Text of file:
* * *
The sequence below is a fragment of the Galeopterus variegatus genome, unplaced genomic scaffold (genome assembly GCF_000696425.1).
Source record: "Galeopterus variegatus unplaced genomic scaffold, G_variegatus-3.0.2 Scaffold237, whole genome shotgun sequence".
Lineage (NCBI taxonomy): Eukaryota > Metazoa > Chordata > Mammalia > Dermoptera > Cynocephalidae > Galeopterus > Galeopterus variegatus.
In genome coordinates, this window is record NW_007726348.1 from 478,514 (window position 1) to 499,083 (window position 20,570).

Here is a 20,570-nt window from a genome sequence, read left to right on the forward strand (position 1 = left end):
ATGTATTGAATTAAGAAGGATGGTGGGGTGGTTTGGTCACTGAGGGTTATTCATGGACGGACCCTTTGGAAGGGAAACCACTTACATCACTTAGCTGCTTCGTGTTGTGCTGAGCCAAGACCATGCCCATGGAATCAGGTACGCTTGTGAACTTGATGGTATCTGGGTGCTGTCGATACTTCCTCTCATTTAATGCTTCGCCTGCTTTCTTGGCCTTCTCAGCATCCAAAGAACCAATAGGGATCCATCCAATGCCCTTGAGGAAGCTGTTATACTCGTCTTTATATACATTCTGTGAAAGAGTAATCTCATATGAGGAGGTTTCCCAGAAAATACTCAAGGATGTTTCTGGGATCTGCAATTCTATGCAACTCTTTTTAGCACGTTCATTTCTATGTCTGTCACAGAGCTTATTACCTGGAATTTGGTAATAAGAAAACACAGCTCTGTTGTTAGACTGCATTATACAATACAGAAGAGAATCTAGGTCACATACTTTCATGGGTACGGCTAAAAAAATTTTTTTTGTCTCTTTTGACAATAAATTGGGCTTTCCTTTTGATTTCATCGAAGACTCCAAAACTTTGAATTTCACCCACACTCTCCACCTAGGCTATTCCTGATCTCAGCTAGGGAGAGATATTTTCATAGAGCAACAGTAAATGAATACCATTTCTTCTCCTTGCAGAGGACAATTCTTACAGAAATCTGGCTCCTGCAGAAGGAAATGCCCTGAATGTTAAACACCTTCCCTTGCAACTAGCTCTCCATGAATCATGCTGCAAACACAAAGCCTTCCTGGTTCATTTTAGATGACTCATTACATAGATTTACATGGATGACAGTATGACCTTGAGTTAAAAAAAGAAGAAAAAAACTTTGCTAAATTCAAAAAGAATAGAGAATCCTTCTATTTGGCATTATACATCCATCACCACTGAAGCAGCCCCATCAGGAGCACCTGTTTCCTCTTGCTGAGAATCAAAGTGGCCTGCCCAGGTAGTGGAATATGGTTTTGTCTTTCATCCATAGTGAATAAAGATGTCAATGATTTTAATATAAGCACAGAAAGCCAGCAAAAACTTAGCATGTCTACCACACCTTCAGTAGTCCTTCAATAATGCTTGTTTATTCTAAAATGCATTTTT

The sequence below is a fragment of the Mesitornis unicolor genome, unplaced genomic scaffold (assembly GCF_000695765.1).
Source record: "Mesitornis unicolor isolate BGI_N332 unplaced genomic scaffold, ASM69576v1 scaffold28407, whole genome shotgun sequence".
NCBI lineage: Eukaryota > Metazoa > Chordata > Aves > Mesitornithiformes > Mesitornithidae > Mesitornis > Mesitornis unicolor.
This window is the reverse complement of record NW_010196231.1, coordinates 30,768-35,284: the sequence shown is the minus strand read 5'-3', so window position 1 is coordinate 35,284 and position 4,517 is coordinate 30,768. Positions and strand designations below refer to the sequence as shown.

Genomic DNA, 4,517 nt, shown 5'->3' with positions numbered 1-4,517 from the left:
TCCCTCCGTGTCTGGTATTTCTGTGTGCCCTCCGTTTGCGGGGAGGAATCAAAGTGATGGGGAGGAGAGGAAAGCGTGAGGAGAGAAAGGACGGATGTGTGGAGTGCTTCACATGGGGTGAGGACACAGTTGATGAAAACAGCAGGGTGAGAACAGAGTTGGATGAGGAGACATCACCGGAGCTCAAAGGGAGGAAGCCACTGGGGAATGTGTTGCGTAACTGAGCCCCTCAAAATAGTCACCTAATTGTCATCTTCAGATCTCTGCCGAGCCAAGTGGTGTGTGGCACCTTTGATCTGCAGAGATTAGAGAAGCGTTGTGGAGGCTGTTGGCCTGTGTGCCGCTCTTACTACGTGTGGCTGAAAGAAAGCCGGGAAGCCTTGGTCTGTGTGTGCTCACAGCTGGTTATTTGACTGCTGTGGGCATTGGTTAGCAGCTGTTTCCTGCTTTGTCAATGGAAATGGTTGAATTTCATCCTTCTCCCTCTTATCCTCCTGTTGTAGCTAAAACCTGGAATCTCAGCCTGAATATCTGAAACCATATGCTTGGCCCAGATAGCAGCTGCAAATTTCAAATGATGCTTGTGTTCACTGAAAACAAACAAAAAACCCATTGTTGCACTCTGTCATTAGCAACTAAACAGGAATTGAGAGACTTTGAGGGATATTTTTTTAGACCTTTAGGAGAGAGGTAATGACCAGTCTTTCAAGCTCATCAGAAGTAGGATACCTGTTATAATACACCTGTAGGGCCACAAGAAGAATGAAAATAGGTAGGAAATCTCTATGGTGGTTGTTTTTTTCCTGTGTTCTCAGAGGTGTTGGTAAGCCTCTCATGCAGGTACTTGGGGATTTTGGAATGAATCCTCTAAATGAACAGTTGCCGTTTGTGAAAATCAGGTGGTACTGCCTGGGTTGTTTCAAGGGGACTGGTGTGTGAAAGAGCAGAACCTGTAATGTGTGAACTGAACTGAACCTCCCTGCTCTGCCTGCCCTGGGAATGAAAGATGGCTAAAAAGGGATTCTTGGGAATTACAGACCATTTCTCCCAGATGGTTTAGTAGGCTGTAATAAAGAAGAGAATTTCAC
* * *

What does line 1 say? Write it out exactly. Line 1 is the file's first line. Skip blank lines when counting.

The sequence below is a fragment of the Galeopterus variegatus genome, unplaced genomic scaffold (genome assembly GCF_000696425.1).